by James A. Bacon
Fifty-five years ago, North Carolina business and government leaders were worried about the Tarheel state’s economic competitiveness. They set aside a tract of land half the size of Manhattan located between three research universities — Duke, University of North Carolina, and North Carolina State University– and opened up the Research Triangle Park. Five companies located there in 1959. Then when IBM legitimized the region by setting up shop in the mid-1960s, investment took off. The rest is history. More than 170 companies are located in the park today, which remains the world’s largest.
But the park is growing long in the tooth. It was designed for the era of the automobile-centric “corporate campus.” Companies thought it a great idea to cluster employees in sublime isolation surrounded by trees and parking lots. Corporate facilities were self-contained units; no one felt the need to encourage interaction with outsiders — just look inward and get the job done.
But business fashions change. Several years ago, urban geographer Richard Florida dismissively referred to giant office parks like those in the Research Triagnle as white-bread “nerdistans” that did not appeal to the so-called creative class. Young people, the lifeblood of corporate innovation, preferred living in cities. And the theory took hold, hearkening back to the work of urbanist Jane Jacobs, that traditional urban districts foster the connectivity and serendipitous encounters between people that gave rise to innovation. The new aesthetic, popularized by the New Urbanists, emphasized walkable, mixed use development with access to bike lanes and mass transit.
Across the country, office parks are trying to reinvent themselves. The trend can be seen in Tysons, Northern Virginia’s largest commercial district, and in Innsbrook Office Park, Richmond’s. But none are so iconic as the Research Triangle Park, which triggered the wave of technology-led development that transformed Raleigh, N.C., from a backwater state capital into one of the hottest, fastest-growing cities in the country.
Research Triangle Park has no housing component, no retail. It doesn’t even have a Starbucks. It competes with downtown Raleigh and Durham where residents are surrounded by brewpubs and cafes, writes James Olipant for the Atlantic Cities blog. “It’s in danger of coming off as a relic of bygone days.”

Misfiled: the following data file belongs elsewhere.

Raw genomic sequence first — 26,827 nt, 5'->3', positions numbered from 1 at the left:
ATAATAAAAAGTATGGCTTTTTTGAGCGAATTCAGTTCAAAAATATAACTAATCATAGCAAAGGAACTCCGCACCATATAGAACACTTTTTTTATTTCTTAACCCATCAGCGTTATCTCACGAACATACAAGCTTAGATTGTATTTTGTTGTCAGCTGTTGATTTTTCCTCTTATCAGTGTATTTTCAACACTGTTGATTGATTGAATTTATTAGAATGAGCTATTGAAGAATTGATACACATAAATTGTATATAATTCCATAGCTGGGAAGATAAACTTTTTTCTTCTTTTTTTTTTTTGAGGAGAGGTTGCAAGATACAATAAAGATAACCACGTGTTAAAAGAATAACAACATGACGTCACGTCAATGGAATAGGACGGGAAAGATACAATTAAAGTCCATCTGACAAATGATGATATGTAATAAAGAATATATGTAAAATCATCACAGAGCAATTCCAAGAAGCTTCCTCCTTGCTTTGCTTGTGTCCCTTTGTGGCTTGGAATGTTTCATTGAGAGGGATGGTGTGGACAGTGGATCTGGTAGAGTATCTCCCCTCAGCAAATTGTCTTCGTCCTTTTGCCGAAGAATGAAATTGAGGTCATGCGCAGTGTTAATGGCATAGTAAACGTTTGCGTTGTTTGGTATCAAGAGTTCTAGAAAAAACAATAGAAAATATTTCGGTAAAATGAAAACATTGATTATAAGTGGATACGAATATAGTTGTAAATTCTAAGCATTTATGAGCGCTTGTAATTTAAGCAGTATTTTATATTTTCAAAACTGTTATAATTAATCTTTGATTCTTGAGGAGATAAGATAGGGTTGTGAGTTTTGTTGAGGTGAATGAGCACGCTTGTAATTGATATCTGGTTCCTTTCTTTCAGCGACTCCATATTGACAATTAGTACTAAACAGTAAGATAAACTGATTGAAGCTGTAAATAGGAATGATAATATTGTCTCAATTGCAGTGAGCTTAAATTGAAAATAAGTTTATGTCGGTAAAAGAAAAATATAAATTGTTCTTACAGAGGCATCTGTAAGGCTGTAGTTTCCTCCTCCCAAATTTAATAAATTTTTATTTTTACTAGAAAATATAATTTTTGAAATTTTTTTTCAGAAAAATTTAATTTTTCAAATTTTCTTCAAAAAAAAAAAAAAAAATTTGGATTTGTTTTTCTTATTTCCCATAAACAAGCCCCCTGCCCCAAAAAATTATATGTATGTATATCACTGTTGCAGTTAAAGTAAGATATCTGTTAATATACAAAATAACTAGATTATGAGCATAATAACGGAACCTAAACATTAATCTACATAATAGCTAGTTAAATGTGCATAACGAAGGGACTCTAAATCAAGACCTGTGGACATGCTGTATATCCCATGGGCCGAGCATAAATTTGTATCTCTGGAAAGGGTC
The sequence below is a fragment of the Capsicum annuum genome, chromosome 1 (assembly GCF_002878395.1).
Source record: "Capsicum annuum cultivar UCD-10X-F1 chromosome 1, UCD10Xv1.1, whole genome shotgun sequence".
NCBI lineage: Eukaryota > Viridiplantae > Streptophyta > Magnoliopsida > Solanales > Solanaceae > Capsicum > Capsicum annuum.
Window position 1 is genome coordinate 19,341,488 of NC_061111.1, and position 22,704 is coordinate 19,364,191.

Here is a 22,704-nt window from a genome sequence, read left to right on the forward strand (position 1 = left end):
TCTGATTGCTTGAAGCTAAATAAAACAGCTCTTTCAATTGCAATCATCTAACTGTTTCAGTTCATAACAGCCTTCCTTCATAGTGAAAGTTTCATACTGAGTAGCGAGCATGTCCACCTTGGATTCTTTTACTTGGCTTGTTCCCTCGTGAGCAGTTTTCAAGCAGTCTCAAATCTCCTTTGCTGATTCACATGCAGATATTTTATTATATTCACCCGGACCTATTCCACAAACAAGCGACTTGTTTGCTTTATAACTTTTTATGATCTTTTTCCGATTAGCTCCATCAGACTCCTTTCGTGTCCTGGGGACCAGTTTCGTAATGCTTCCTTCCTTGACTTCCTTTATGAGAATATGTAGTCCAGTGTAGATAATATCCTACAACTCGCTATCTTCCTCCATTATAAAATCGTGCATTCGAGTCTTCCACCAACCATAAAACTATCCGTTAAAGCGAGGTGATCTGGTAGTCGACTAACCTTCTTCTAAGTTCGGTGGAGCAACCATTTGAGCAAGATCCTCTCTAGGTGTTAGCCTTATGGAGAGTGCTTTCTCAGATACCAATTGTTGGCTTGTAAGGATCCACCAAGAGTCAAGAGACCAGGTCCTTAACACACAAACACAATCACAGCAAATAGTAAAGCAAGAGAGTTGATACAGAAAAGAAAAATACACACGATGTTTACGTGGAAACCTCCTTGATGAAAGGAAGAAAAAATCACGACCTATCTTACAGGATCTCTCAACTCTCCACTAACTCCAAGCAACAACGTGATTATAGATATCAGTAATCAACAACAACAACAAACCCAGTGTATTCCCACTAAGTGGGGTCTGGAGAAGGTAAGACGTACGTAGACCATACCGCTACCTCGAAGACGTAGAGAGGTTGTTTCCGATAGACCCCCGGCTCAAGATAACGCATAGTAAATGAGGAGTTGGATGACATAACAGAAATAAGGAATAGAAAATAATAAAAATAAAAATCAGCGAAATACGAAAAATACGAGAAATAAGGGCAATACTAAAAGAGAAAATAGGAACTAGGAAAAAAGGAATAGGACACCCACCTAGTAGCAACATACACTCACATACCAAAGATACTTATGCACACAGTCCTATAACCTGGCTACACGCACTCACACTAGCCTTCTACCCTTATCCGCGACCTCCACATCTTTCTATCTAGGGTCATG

Bob Geolas, president of the Research Park Foundation, says it’s time to catch up with the times. ”This needs to be a place of great inspiration, but there’s nothing inspiring about it,” he says. His goal is to restore the park’s image as a center of cutting-edge innovation. “Let’s get away from buildings that are all about marble and ferns and fountains and cubicles.”
One initiative will create a space to nurture innovation in Big Data. Another calls for the establishment of a demonstration center reminiscent of Disney’s EPCOT center, writes Oliphant, a technology showcase that will draw visitor traffic and become a civic magnet. Geolas also wants to embrace the New Urbanism, mass transit, more clustering, more sustainable, more attuned to modern lifestyles.
Under the master plan adopted in late 2012, the Park would evolve from 39,000 employees in 22 million square feet of office space to 150,000 employees in 84 million square feet. Given the fact that there are only 600 acres available for development under previous rules, that will entail some radical changes. No one is counting on much state support, given the cost-cutting fervor of the Republican-dominated legislature. ”We intend to make this idea big enough and compelling enough that we’ll raise the money to do it,” he says.
Up north, Virginians will be watching.